A New Role: Caring For Parents And Siblings

By: Jackie Warner

Just as you start to understand who you are and the purpose you were meant for in this life, there comes another shift in understanding the expectations and responsibilities. We are given tools as a child to use for our future success. We are bathed, clothed, nurtured, and loved from the infant stages to adulthood by our parents, grandparents, older siblings, and guardians. My question to you is: How did you use it for your life today?

When I am speaking at youth group events, one of the statements I often share with students as a way to encourage them to think beyond the present and look at what it will take to live tomorrow, is – “It is what you do today that will determine how you live tomorrow. So if you want to live well, you have to start making the right choices today.” As I continue my presentation, I share with the students that one day there will be a role reversal, and I ask them if they will truly be prepared to handle it.

The role reversal I speak of is when parents and siblings are the ones that now have to be taken care of. I go on to ask the students if they will be prepared to take care of the aging elderly or unexpected illnesses of a sibling. It is not easy seeing our siblings and parents need care and assistance, for it is difficult to see them start to fade, become frail and sometimes helpless when it comes to their normal day to day routine. It is an emotional roller coaster for both you and them. You start to ask yourself: “How do I do this? Am I mentally prepared, not to mention financially stable enough, to handle what may come next as I support them.” What physical and emotional support will be required? It is not an easy path to navigate, so if you have not started preparations, then start now.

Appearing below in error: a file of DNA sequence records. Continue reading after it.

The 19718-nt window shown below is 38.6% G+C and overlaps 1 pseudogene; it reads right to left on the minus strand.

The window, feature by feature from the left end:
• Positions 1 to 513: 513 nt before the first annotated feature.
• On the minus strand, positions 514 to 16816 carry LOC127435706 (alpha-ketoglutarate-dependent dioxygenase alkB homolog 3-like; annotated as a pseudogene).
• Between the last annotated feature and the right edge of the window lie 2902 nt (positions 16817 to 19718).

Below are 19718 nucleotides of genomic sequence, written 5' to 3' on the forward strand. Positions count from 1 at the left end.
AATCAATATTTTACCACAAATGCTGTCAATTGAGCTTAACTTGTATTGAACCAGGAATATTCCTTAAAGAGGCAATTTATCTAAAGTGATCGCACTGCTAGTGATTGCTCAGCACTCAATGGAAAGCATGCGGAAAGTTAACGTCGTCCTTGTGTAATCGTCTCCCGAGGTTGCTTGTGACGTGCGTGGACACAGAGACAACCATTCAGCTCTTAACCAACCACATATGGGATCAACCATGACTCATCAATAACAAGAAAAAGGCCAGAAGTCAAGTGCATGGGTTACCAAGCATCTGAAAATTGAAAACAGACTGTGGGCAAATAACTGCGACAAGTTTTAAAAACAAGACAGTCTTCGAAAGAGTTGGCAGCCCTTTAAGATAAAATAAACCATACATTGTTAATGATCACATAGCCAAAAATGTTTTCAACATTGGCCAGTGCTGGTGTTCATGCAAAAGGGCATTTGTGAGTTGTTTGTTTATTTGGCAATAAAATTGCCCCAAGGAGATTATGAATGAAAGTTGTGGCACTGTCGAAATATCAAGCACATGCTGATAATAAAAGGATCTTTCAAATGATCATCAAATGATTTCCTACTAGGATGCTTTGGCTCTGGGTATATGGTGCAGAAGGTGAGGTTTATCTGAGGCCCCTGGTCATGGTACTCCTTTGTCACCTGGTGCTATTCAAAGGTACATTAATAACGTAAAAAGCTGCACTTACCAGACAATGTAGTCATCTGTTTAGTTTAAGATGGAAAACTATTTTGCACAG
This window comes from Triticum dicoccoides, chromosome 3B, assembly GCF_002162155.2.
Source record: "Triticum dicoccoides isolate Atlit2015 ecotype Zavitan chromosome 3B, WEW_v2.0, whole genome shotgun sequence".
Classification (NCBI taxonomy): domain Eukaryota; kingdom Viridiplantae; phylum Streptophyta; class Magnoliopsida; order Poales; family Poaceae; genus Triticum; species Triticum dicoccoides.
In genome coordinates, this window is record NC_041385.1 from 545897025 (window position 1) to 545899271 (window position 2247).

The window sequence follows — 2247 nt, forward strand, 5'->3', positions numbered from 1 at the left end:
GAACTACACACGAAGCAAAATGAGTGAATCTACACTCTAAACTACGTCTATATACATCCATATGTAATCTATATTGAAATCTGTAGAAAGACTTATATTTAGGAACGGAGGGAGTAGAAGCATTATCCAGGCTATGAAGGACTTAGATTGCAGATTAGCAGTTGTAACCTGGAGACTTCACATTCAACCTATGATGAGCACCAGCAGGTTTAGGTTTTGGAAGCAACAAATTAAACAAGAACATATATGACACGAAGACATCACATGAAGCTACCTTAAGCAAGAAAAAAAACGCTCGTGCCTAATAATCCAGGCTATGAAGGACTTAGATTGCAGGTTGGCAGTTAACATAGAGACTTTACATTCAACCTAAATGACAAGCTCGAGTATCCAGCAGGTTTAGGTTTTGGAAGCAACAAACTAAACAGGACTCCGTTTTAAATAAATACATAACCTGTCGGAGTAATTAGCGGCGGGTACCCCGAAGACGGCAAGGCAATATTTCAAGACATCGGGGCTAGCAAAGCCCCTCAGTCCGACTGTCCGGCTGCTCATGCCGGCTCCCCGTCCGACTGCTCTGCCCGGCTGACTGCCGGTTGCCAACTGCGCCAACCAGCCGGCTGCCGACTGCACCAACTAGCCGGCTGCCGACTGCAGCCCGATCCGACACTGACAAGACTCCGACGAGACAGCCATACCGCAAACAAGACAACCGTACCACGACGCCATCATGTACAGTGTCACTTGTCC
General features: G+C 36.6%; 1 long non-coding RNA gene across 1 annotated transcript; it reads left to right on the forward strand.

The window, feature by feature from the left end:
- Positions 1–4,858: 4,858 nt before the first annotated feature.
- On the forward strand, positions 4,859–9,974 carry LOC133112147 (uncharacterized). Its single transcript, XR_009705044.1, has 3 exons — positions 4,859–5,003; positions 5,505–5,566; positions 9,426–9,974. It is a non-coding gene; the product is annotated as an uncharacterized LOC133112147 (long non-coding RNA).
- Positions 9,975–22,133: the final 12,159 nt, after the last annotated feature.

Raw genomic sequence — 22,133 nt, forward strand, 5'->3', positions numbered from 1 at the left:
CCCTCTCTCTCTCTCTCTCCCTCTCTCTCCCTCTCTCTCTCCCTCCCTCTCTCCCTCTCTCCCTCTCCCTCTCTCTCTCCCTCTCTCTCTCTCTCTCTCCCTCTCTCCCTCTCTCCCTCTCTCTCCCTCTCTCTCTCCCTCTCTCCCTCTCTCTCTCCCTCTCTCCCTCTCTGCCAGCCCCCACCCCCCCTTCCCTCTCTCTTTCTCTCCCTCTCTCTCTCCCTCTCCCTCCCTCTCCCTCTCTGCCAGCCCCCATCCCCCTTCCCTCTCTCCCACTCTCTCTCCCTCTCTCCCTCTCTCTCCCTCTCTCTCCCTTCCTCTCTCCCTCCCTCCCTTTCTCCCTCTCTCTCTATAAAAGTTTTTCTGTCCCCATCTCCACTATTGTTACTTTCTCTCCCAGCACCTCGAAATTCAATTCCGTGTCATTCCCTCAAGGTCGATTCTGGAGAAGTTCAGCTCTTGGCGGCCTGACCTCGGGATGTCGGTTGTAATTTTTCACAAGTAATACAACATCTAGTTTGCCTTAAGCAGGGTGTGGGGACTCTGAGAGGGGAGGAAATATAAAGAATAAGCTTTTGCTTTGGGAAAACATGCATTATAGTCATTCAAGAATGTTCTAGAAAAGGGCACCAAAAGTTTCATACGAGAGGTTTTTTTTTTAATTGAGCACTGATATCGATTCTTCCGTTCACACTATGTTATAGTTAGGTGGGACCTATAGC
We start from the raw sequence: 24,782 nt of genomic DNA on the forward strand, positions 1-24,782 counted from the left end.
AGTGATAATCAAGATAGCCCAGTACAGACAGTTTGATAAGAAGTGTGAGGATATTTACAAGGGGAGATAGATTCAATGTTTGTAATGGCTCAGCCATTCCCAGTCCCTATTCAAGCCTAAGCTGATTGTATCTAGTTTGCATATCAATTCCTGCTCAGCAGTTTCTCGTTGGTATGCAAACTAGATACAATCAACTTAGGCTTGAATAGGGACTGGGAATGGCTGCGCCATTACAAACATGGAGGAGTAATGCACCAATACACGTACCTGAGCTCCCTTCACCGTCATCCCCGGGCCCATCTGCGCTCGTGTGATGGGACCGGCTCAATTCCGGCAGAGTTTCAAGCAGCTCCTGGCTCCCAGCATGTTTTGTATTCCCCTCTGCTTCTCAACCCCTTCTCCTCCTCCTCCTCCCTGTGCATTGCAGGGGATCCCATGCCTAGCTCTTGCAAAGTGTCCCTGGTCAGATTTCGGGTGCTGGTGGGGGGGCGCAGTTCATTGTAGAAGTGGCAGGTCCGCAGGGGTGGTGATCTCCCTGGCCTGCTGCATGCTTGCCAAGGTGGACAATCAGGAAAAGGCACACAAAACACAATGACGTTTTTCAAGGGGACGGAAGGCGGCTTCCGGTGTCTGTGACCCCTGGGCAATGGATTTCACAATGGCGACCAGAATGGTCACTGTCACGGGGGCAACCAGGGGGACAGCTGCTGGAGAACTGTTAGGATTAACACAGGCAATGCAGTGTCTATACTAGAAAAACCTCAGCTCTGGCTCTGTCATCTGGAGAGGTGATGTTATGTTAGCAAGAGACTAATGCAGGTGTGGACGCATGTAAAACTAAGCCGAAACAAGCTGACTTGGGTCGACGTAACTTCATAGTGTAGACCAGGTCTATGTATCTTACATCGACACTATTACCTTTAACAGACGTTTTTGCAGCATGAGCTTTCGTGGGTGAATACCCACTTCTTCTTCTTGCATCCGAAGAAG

1. Remember, you are only one person and cannot do it all alone; consider additional support resources available in community and through local agencies.
  2. Understand that your loved ones are having a mind shift too, and this may be very upsetting and take time to absorb.
  3. Be proactive: Talk to your siblings and parents about their wishes and needs.
  4. Have a serious conversation about finances, real estate, medical care/benefits, and business documentation.
  5. Keep them involved in any health and financial decisions to be made.
  6. Know what options should be discussed — home health care, long-term nursing care, powers of attorney documents, and end-of-life wishes and directive.
  7. Build a circle of support. This is a group of people who meet regularly to help your parents or siblings achieve their goals. Members of the circle could include family, friends and people in the community.
  8. Use technology wherever possible. Keep a notes app and a calendar on your phone to help organize appointments and phone calls. Look into assistive technology that may help with electronic reminders to take medication.


By: Jackie Warner

Career Development Facilitator“Impact, Engage, Grow” Community Matters